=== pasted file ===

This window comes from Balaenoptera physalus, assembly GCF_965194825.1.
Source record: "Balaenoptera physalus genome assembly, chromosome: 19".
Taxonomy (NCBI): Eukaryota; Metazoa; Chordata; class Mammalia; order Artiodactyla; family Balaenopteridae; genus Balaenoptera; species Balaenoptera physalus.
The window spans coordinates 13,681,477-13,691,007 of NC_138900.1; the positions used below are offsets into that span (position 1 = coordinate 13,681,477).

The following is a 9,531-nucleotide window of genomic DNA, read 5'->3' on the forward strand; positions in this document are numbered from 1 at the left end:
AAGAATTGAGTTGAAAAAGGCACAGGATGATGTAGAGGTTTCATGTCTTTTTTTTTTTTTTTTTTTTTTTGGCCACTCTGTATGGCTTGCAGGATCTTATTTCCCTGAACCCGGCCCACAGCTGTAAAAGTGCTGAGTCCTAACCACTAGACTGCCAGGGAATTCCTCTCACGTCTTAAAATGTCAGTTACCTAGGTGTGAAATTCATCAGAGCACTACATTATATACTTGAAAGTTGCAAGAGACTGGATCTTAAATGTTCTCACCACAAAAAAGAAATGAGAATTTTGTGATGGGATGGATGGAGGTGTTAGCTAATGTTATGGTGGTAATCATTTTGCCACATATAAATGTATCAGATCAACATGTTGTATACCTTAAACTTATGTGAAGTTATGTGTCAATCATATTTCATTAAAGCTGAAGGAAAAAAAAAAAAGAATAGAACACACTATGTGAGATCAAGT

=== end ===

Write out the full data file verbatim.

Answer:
This window comes from Balaenoptera physalus, assembly GCF_965194825.1.
Source record: "Balaenoptera physalus genome assembly, chromosome: 19".
Taxonomy (NCBI): Eukaryota; Metazoa; Chordata; class Mammalia; order Artiodactyla; family Balaenopteridae; genus Balaenoptera; species Balaenoptera physalus.
The window spans coordinates 13,681,477-13,691,007 of NC_138900.1; the positions used below are offsets into that span (position 1 = coordinate 13,681,477).

The following is a 9,531-nucleotide window of genomic DNA, read 5'->3' on the forward strand; positions in this document are numbered from 1 at the left end:
AAGAATTGAGTTGAAAAAGGCACAGGATGATGTAGAGGTTTCATGTCTTTTTTTTTTTTTTTTTTTTTTTGGCCACTCTGTATGGCTTGCAGGATCTTATTTCCCTGAACCCGGCCCACAGCTGTAAAAGTGCTGAGTCCTAACCACTAGACTGCCAGGGAATTCCTCTCACGTCTTAAAATGTCAGTTACCTAGGTGTGAAATTCATCAGAGCACTACATTATATACTTGAAAGTTGCAAGAGACTGGATCTTAAATGTTCTCACCACAAAAAAGAAATGAGAATTTTGTGATGGGATGGATGGAGGTGTTAGCTAATGTTATGGTGGTAATCATTTTGCCACATATAAATGTATCAGATCAACATGTTGTATACCTTAAACTTATGTGAAGTTATGTGTCAATCATATTTCATTAAAGCTGAAGGAAAAAAAAAAAAGAATAGAACACACTATGTGAGATCAAGT